LETTERS TO THE EDITORS
Creating Science Interest
To the Editors:
Edward Davis's article, "Science and Religious Fundamentalism
in the 1920s" (May-June), raises two important questions for
American scientists and nonscientists alike: How did the situation
concerning this topic in the U.S. compare with that in other
countries at this time? What are the comparative attitudes around
the world at present?
If significant numbers of our citizenry doubt the laws of
radioactivity that indicate an age for the Earth of over 4 billion
years, and hence contradict fundamentalist biblical chronology, but
support the long time scales demanded by evolution, then there is
the real danger that our nation, despite its military might, will be
regarded by more enlightened peoples and nations of the world as
being intellectually backward. This, in turn, undermines the fine
work that has been accomplished by so many in our scientific
community, and contributes to a poor educational atmosphere for our
young people, thereby further eroding the intellectual level of
society, and its future potential.
One way to improve the situation would be for NOVA to
launch one or more programs dealing with the life and
accomplishments of Henri Becquerel, Pierre and Marie Curie, Lord
Rutherford, Frederick Soddy and the many others who contributed so
much to knowledge in the area of radioactivity and radioactive
decay, and its significance for dating.
Such programs should highlight parallel efforts by those who
contributed to our knowledge of laws of sedimentation and
paleontology more generally. Explanations as to what makes the Sun
shine, and contributions by the late Hans Bethe, should also be
described. Elementary courses at the junior high and high school
level on these topics, together with suitable textbooks, should also
be developed, together with appropriate low-cost, clearly written
paperbacks for the general public.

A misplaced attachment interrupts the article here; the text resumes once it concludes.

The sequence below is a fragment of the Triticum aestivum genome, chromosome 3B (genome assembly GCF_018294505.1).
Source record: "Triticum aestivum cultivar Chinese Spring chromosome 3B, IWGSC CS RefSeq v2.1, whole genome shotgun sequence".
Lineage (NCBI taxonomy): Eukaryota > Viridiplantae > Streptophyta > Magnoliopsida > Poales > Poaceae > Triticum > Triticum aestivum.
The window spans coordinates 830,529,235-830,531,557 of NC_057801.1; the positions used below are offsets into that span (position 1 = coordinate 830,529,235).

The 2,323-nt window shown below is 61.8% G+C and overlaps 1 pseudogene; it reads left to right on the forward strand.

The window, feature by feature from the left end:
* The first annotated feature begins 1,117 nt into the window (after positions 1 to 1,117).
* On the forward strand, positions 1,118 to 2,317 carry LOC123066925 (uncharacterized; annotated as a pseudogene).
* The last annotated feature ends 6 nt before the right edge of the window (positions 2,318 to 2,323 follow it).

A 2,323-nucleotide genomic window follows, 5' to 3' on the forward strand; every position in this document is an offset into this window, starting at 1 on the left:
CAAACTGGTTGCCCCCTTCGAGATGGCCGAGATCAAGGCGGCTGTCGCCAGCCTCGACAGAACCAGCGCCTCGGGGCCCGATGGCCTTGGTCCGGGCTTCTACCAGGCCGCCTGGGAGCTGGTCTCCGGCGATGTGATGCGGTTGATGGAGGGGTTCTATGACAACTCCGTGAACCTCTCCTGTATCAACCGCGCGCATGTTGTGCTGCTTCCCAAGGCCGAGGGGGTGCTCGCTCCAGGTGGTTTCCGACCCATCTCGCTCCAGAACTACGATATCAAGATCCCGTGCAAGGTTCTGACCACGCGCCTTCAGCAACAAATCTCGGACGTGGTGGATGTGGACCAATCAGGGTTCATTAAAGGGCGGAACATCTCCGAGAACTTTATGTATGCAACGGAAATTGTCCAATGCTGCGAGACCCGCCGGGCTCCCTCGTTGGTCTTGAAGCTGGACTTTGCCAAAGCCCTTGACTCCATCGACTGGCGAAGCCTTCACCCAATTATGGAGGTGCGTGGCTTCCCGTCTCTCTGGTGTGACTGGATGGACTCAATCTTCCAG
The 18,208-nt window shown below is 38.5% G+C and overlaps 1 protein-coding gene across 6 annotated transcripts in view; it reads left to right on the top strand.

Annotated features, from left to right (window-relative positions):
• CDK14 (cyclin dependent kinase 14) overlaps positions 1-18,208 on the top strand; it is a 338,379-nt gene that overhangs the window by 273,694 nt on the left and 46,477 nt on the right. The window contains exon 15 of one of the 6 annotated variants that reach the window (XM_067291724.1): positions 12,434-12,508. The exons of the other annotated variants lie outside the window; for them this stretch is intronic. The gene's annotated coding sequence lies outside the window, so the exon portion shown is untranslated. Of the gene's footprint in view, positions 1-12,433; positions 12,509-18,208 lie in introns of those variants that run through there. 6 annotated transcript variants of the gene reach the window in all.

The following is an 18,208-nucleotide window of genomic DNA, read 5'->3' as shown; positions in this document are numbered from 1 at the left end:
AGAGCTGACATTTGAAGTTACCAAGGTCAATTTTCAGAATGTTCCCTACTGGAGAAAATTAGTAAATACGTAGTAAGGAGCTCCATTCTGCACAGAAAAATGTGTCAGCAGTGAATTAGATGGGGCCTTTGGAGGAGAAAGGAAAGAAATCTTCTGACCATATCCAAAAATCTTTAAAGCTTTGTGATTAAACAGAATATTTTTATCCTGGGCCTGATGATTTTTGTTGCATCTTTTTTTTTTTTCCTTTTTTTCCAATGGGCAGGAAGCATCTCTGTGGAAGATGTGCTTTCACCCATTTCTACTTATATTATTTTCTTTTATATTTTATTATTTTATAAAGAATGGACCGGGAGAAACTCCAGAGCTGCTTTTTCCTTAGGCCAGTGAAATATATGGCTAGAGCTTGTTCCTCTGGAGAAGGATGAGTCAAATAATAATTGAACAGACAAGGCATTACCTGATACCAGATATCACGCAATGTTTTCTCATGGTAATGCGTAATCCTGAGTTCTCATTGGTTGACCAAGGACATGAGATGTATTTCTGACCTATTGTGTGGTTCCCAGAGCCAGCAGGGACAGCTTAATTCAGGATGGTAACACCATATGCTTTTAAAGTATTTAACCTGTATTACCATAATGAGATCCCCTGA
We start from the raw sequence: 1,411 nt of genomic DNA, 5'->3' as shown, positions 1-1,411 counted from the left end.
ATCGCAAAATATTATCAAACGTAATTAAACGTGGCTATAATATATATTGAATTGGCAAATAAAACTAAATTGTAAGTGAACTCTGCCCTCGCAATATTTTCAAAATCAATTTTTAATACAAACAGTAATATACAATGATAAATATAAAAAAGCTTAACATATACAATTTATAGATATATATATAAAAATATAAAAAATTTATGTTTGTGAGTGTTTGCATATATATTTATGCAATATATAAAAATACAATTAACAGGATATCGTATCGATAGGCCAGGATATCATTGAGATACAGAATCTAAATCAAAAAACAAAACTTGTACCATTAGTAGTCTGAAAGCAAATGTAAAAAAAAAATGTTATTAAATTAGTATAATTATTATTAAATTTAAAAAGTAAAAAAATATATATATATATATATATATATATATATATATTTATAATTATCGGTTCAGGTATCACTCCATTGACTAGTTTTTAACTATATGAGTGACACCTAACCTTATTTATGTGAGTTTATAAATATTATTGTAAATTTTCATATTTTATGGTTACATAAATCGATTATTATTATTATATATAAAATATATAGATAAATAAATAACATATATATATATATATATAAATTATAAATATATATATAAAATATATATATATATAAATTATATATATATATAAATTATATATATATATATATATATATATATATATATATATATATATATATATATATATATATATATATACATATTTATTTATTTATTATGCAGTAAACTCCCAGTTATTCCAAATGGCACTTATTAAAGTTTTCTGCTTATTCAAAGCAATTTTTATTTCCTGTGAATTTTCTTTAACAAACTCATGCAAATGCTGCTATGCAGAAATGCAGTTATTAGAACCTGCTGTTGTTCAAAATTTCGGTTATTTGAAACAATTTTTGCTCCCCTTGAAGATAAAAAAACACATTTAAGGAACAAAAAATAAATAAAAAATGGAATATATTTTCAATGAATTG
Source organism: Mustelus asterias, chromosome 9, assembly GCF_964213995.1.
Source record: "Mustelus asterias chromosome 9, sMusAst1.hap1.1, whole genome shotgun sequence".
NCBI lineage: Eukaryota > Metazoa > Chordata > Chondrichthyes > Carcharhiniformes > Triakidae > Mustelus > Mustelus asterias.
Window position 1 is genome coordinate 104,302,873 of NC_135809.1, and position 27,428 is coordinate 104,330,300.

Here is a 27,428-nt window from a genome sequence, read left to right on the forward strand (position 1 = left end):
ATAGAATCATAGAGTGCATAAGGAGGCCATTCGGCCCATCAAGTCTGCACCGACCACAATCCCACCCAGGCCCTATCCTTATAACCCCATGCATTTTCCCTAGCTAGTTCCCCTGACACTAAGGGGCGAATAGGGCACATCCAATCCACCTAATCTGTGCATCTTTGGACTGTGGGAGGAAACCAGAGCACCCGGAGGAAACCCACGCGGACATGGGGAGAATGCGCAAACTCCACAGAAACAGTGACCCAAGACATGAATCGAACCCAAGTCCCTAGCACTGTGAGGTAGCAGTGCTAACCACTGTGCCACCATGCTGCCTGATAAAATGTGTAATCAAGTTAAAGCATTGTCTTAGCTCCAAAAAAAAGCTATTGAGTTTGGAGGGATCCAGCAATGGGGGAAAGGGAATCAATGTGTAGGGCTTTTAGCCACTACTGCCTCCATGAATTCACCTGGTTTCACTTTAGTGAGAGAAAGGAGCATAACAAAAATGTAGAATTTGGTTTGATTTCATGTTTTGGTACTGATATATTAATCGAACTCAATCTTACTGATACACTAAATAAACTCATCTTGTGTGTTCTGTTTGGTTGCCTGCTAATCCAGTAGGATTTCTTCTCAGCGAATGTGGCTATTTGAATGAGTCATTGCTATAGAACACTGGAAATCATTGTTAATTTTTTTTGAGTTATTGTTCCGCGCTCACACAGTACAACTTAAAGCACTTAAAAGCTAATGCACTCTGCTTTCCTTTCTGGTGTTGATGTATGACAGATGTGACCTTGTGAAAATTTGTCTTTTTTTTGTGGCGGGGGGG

Frank R. Tangherlini
San Diego, California
Dr. Davis responds:
First, on the issue of the Earth's age, I would contrast (in this
case) the 1920s with the 1960s and subsequent decades. Virtually all
fundamentalist leaders of the 1920s, including William Jennings
Bryan, accepted a lengthy Earth history (many millions of years; at
the time, geologists estimated approximately 100 million years for
the Earth's age), with most living things having come into existence
and then gone extinct prior to the appearance of humans. They had
various ways of understanding this religiously, in relation to the
Genesis creation stories, but nevertheless they had no quarrel with
"deep time" itself.
This changed radically in the 1960s and afterwards with the
influence of The Genesis Flood (1961) by John C. Whitcomb,
Jr., and Henry Morris—a work that has accurately been called
the "bible" of creationism. If you want to read more about
the encounter between conservative Protestants and modern science in
the period from 1859 to 1920, I recommend David Livingstone's
Darwin's Forgotten Defenders (1987) or Ronald Numbers's
The Creationists (1992), especially the former.
Bryan was, of course, opposed to evolution, as were some
conservative Protestants in England and other countries, for reasons
such as those I wrote about in the article. At the same time, other
conservative Protestants accepted evolution, as Livingstone (an
English author, incidentally) documents well.
As for today, creationism (particularly the young-Earth variety) is now
a worldwide phenomenon. Indeed, the leading American creationist website
) is operated by an Australian, Ken Ham, and one of Ham's principal
associates (Jonathan Sarfati) is also Australian. There are Islamic
creationist organizations in Turkey and other places, and Jewish
creationist organizations as well.